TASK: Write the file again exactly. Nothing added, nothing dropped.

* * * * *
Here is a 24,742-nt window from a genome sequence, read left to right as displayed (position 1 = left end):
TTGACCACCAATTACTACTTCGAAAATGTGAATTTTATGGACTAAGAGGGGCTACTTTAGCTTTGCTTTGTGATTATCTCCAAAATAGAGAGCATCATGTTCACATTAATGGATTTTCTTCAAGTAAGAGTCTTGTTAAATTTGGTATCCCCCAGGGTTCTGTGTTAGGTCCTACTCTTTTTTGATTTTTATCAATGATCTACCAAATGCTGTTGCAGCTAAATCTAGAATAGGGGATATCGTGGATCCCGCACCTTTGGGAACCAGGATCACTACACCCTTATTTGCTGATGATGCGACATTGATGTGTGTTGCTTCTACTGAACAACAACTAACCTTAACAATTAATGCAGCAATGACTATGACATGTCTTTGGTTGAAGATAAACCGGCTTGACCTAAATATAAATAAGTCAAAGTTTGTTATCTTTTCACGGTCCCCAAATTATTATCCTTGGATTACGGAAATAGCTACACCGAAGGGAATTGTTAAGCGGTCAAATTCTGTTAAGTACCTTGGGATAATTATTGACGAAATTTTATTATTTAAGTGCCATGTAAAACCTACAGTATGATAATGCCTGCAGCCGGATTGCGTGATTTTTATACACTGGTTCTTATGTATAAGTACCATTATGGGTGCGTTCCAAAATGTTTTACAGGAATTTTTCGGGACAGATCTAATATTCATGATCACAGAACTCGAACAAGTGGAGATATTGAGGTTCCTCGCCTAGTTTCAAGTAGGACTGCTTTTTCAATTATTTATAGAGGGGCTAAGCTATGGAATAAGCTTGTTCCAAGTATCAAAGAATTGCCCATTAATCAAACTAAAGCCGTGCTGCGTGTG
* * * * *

Here is a 24,742-nt window from a genome sequence, read left to right as displayed (position 1 = left end):
TTGACCACCAATTACTACTTCGAAAATGTGAATTTTATGGACTAAGAGGGGCTACTTTAGCTTTGCTTTGTGATTATCTCCAAAATAGAGAGCATCATGTTCACATTAATGGATTTTCTTCAAGTAAGAGTCTTGTTAAATTTGGTATCCCCCAGGGTTCTGTGTTAGGTCCTACTCTTTTTTGATTTTTATCAATGATCTACCAAATGCTGTTGCAGCTAAATCTAGAATAGGGGATATCGTGGATCCCGCACCTTTGGGAACCAGGATCACTACACCCTTATTTGCTGATGATGCGACATTGATGTGTGTTGCTTCTACTGAACAACAACTAACCTTAACAATTAATGCAGCAATGACTATGACATGTCTTTGGTTGAAGATAAACCGGCTTGACCTAAATATAAATAAGTCAAAGTTTGTTATCTTTTCACGGTCCCCAAATTATTATCCTTGGATTACGGAAATAGCTACACCGAAGGGAATTGTTAAGCGGTCAAATTCTGTTAAGTACCTTGGGATAATTATTGACGAAATTTTATTATTTAAGTGCCATGTAAAACCTACAGTATGATAATGCCTGCAGCCGGATTGCGTGATTTTTATACACTGGTTCTTATGTATAAGTACCATTATGGGTGCGTTCCAAAATGTTTTACAGGAATTTTTCGGGACAGATCTAATATTCATGATCACAGAACTCGAACAAGTGGAGATATTGAGGTTCCTCGCCTAGTTTCAAGTAGGACTGCTTTTTCAATTATTTATAGAGGGGCTAAGCTATGGAATAAGCTTGTTCCAAGTATCAAAGAATTGCCCATTAATCAAACTAAAGCCGTGCTGCGTGTG